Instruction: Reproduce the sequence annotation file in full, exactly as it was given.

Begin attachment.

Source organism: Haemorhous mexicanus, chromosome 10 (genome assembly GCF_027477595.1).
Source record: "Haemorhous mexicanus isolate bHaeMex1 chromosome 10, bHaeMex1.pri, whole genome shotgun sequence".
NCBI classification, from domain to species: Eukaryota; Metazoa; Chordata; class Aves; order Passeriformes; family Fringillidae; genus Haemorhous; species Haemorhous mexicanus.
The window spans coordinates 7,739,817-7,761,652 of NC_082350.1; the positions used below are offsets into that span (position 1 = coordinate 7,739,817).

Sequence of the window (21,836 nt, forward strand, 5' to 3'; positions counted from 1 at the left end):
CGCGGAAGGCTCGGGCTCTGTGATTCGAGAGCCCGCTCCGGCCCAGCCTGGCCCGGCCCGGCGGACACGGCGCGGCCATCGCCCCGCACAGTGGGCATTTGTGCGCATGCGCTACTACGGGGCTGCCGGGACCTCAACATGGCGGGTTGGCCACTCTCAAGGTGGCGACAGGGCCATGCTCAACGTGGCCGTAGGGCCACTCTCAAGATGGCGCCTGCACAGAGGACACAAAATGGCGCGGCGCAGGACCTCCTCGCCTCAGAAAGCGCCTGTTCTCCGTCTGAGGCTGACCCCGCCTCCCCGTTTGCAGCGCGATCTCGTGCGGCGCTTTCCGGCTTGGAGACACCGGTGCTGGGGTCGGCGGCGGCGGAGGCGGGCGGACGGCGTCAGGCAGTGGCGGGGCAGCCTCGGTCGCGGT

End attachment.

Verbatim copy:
Source organism: Haemorhous mexicanus, chromosome 10 (genome assembly GCF_027477595.1).
Source record: "Haemorhous mexicanus isolate bHaeMex1 chromosome 10, bHaeMex1.pri, whole genome shotgun sequence".
NCBI classification, from domain to species: Eukaryota; Metazoa; Chordata; class Aves; order Passeriformes; family Fringillidae; genus Haemorhous; species Haemorhous mexicanus.
The window spans coordinates 7,739,817-7,761,652 of NC_082350.1; the positions used below are offsets into that span (position 1 = coordinate 7,739,817).

Sequence of the window (21,836 nt, forward strand, 5' to 3'; positions counted from 1 at the left end):
CGCGGAAGGCTCGGGCTCTGTGATTCGAGAGCCCGCTCCGGCCCAGCCTGGCCCGGCCCGGCGGACACGGCGCGGCCATCGCCCCGCACAGTGGGCATTTGTGCGCATGCGCTACTACGGGGCTGCCGGGACCTCAACATGGCGGGTTGGCCACTCTCAAGGTGGCGACAGGGCCATGCTCAACGTGGCCGTAGGGCCACTCTCAAGATGGCGCCTGCACAGAGGACACAAAATGGCGCGGCGCAGGACCTCCTCGCCTCAGAAAGCGCCTGTTCTCCGTCTGAGGCTGACCCCGCCTCCCCGTTTGCAGCGCGATCTCGTGCGGCGCTTTCCGGCTTGGAGACACCGGTGCTGGGGTCGGCGGCGGCGGAGGCGGGCGGACGGCGTCAGGCAGTGGCGGGGCAGCCTCGGTCGCGGT